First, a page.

Why buy it online when you can make it yourself?
That’s the way a resourceful researcher thinks, and Longwood University biology major Jessica Hoak ’17 showed her head was in the right place this summer when she made her own "toughness meter" for studying leaf litter decomposition.
Her homemade "toughness meter," which allows her to determine how resistant a leaf is to puncture, is one of the tools she’s using in her project. Here’s how it works: She places a section punched from a leaf, called a leaf "disc," on a small block of wood, where it’s held in place under a plexiglass plate with a hole. Then, using a plastic tube with a drill bit spiked through one end, to which water has been added, she pokes the leaf like a nurse giving a shot.
"You measure the amount of water it takes to penetrate the leaf, which tells you how resistant a leaf is to puncture," said Hoak, of DeWitt, who has used her device on 60 leaf discs. "I had to make three tubes. The first two were too small and didn’t hold enough water. I think it’s cool that we built our own toughness meter, instead of just buying one on the Internet."
She has had to improvise in other ways as well, but she realizes that’s part of the research process.
"You might go out into the field and not have all of your tools, or something might not work right, and you have to think on your feet," said Hoak, who plans to attend graduate school and pursue a research career. "In the classroom, all of your tools work according to plan, but in the field you have to think for yourself. This will be helpful for the future."
Going out into the field is one aspect of her project that Hoak has enjoyed. "I’ve learned that research doesn’t always mean being in the lab. Much of my work has been done outdoors," she said.
Ultimately her work on leaf litter, part of Longwood’s PRISM program, will aid understanding of how native and invasive crayfish affect the processing of organic matter. In addition to her toughness meter, she is measuring the rate at which leaf matter decomposes—a barometer of how food is moving through the aquatic ecosystem—in a process that removes all of the organic matter.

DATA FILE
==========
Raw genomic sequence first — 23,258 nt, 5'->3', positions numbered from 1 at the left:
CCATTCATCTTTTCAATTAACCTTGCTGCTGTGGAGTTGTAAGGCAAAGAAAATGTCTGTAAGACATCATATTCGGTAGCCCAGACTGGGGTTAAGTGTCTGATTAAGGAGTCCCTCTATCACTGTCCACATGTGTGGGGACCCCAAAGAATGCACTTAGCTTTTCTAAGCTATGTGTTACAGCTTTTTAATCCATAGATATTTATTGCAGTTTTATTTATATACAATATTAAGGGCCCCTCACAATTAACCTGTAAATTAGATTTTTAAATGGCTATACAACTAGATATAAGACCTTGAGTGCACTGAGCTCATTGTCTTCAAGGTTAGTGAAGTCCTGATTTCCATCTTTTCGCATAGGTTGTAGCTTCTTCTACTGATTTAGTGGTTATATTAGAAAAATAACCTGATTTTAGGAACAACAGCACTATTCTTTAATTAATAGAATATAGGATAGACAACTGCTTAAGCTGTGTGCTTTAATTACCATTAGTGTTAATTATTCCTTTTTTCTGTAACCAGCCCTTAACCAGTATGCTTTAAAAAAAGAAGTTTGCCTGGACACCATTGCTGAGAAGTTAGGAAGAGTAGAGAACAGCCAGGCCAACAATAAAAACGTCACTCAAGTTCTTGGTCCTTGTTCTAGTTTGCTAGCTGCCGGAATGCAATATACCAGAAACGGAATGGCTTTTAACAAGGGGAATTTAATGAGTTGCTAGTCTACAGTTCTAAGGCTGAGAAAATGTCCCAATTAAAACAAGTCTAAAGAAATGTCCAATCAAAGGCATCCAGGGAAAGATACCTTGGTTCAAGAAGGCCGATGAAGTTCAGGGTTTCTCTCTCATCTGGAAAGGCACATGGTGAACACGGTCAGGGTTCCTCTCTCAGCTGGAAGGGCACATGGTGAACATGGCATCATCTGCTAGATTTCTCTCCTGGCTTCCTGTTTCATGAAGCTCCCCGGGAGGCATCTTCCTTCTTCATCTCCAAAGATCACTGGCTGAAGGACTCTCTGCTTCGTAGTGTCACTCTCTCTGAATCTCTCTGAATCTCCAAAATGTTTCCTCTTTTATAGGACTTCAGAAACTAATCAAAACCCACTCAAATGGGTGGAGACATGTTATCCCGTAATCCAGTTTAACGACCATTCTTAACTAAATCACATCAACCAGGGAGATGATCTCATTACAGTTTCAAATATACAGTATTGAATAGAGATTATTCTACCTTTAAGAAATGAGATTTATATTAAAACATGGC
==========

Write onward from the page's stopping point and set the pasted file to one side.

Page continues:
Leaf packs—three small leaves held together with a binder clip—are weighed, pre-leached and put into large water tanks with crayfish for 3, 10 or 24 days. After being removed from the tanks, the leaf matter is weighed again, dried and ground up. What’s left is put into small ceramic cups, burned in a furnace at 550 degrees Celsius [1,022 degrees Fahrenheit] and weighed a third time. Weighed again?
"The scale is my best friend. I spend a lot of time with the scale," Hoak said with a laugh. "Yes, I do a lot of weighing. I’ve definitely learned how to do weighing."
Weighing is important because the primary focus is how much leaf litter mass, especially organic matter, has been lost in the tanks, said the faculty mentor for the project, Dr. Ken Fortino, assistant professor of biology.
Hoak is no stranger to research. The last three summers, she conducted tobacco-related research as an "ag technician" at the Southern Piedmont Agricultural Research and Extension Center in Blackstone. "We look at GMOs, cross-pollinating plants, tobacco mosaic virus—everything from bugs to breeding," said Hoak, who resumed that work July 25 when she finished with PRISM.
"PRISM is a great opportunity," she said. "Dr. Fortino has taught me how to set up experiments and how to do them. I have liked both being in the field and being in the lab."